With the help of Dr. Bob, Sister Ignatia agreed in August 1939 to admit Walter B., a problem drinker, to St. Thomas with the diagnosis of “acute gastritis.” Dr. Bob had confided his own difficulties to the sister and discussed his friendship with Bill W. and the principles of AA.
“After checking bed availability, the only private room Sister Ignatia could find was a room used to store and care for the patient’s flowers,” wrote biographer Mary C. Darrah. “A bed was moved and the patient was transferred to the Flower Room. Sister Ignatia’s training was in progress.
She watched curiously as a procession of men visited the patient to share their stories of recovery.
“I couldn’t believe they were alcoholics,” Sister Ignatia later recalled. “I checked with them later, and they all said yes, they were alcoholics.”
She became convinced that drinkers could recover from addiction through a combination of proper medical care and Alcoholics Anonymous.
Akron Hospital Revolutionized Care
In 1939, St. Thomas became the first hospital in the nation to establish a service for alcoholics. Over the next decade, the eight-bed ward treated more than 5,000 patients, an average of about 50 per month. The service had private access to the chapel, where patients could pray to a higher power.
The humble and frail Sister Ignatia was there to help. The 100-pound nun was kind but firm, gentle but strong. She learned to talk to alcoholics in their language.
Speaking to a group of patients, she noted: “Some of you guys no doubt started out with high-end whiskey – maybe even ended up there. But I will be there, there are many of you who have tasted bay rum, open switch or derailleur.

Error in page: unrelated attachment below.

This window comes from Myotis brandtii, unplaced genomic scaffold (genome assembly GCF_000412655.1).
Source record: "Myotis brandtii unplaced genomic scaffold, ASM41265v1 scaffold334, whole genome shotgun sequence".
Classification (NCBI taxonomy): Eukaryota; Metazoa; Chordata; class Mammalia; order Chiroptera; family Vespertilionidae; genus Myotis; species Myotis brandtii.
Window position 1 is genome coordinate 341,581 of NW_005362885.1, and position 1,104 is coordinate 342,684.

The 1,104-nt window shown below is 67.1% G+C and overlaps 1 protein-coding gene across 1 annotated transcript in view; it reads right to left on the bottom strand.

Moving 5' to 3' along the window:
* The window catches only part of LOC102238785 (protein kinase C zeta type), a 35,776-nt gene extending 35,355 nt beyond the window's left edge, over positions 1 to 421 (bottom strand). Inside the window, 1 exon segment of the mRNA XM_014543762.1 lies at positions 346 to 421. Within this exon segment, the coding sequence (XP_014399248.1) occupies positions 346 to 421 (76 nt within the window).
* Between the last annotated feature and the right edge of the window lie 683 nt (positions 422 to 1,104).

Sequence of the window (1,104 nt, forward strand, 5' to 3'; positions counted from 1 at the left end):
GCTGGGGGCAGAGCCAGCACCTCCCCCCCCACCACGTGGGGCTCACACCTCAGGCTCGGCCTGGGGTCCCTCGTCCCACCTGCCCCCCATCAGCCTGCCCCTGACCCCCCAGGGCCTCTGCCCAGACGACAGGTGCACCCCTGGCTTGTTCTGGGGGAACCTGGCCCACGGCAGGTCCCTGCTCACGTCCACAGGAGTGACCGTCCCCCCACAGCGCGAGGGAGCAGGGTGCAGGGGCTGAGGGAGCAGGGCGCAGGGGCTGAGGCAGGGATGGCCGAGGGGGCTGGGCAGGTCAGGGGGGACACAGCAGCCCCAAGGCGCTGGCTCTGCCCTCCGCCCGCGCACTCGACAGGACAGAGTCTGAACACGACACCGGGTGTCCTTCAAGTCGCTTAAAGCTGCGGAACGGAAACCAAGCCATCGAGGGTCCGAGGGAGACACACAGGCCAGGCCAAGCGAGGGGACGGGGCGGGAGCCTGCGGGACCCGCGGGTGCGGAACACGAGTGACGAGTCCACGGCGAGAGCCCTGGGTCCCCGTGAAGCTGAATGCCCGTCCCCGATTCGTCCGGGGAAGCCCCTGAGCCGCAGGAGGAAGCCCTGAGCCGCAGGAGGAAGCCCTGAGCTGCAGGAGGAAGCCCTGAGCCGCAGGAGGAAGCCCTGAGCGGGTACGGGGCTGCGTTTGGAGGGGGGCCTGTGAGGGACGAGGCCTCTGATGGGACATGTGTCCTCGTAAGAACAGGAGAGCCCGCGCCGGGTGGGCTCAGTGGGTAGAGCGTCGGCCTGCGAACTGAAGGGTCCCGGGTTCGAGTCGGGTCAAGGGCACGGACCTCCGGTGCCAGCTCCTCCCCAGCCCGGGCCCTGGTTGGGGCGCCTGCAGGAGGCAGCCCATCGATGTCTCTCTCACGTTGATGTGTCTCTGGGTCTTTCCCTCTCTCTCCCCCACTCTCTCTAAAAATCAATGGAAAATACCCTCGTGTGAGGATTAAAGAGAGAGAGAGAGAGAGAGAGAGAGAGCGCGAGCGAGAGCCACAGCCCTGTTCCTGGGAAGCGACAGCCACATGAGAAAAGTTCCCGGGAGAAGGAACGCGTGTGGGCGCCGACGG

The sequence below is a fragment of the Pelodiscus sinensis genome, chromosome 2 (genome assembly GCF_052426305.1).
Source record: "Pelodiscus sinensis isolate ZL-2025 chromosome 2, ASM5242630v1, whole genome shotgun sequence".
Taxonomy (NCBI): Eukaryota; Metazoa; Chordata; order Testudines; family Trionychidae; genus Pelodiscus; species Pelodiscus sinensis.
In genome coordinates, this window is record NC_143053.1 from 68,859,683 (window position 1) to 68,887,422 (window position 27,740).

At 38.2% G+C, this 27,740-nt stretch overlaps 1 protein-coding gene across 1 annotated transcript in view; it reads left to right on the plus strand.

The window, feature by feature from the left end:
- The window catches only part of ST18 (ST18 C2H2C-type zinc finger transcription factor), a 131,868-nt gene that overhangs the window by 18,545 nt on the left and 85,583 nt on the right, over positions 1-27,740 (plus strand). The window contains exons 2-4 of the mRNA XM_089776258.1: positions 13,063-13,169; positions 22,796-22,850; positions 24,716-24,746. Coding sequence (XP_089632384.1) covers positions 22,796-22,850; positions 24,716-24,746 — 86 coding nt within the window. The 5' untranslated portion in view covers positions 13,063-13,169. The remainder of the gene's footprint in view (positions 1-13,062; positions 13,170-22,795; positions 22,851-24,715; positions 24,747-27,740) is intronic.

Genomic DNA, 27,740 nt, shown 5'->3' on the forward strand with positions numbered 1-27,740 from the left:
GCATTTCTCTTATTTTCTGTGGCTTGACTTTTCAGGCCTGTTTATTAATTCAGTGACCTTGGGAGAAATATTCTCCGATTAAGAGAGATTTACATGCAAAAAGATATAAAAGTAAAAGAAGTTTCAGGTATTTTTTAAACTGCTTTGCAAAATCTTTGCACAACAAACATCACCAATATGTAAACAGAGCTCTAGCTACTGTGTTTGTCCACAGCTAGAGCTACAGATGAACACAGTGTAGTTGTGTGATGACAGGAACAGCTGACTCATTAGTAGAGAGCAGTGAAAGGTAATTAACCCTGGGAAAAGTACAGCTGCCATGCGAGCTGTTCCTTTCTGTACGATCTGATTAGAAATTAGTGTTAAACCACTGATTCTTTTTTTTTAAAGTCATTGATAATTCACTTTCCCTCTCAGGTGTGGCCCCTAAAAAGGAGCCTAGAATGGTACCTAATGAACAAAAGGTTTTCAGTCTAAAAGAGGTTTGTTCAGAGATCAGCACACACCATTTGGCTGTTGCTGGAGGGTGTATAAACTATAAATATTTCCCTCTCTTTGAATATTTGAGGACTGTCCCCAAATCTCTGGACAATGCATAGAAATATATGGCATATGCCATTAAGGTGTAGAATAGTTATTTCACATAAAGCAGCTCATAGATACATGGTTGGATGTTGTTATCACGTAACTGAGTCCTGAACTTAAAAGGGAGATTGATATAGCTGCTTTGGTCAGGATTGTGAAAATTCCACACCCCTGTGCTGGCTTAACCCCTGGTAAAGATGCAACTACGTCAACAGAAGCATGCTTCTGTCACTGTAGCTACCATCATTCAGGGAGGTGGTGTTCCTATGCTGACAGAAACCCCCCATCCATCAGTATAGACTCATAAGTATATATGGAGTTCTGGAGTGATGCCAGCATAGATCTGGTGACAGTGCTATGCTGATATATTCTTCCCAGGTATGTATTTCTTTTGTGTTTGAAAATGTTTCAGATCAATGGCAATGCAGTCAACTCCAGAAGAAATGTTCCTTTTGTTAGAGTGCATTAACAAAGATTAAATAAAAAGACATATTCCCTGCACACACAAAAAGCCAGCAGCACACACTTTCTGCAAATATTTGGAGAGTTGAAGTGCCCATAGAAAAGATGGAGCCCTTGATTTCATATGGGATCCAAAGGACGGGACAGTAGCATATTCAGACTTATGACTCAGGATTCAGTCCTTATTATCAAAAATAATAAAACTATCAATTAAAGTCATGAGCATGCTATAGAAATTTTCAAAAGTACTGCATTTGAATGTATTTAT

“Some of you have probably sat for days in a stupid bar, half-drunk, with no money, no credit, no hope, but praying for a ‘livey’ to fall in the joint.”
The open switch was sherry wine mixed with rubbing alcohol. Derail was antifreeze alcohol filtered through rye bread. How many nuns knew that?
Alcoholics Anonymous presented a plaque in 1950 to honor the sisters and staff. “St. Thomas Hospital became the first religious institution to open its doors to our society,” it reads. “May the loving devotion of those who worked here in our pioneer days be a shining and wonderful example of grace of God eternally placed before us all.
After 24 years, Sister Ignatius was transferred in 1952 to St. Vincent’s Charity Hospital in Cleveland, where she helped establish Rosary Hall, dedicated to the care of alcoholics.
“I thought I could leave Akron without making a fuss of myself,” she said.
Not enough. A.A. members hosted a reception at St. Thomas Cafeteria to thank the nun for her lifesaving work and wish her continued success. Recovering alcoholics asked him for an autograph.
Over the next decade, Sister Ignatia helped more than 5,000 alcoholics at Rosary Hall, bringing her total to over 10,000.
She retired in 1965 to the Richfield Motherhouse, where she died a year later at age 77.
More than 3,000 people attended the funeral at St. John’s Cathedral, including Bill W., co-founder of Alcoholics Anonymous. She was buried in Calvary Cemetery in Cleveland.
The Sisters of Charity of St. Augustine continued their ministry at St. Thomas Hospital until 1971, when an advisory board took over administration. In 1989, St. Thomas merged with the City of Akron Hospital to form Summa Health, a secular institution.
Chapel to dismantle
St. Thomas served as an annual stop on Founders Day when thousands of people visit Akron to celebrate the beginnings of Alcoholics Anonymous.
In 2006, Summa opened the Heritage Center and Sister Ignatia Chapel, a place for reflection, meditation and learning about the humble nun and AA.
Soon it will be dismantled. The stained glass windows have already been removed and will be installed at the new Summa Center of the city hospital.
The Juve Family Behavioral Health Pavilion, a $60 million, seven-story facility, will open in early 2023.
Four showcases of memorabilia from Sister Ignatia and Dr. Bob will also make the trip. Other artifacts from the chapel will be displayed at St. Vincent-St. Mary High School.
The future of the St. Thomas Building is uncertain as it approaches its centennial.
This is the last call to prayer at the old chapel.
Mark J. Price can be reached at [email protected]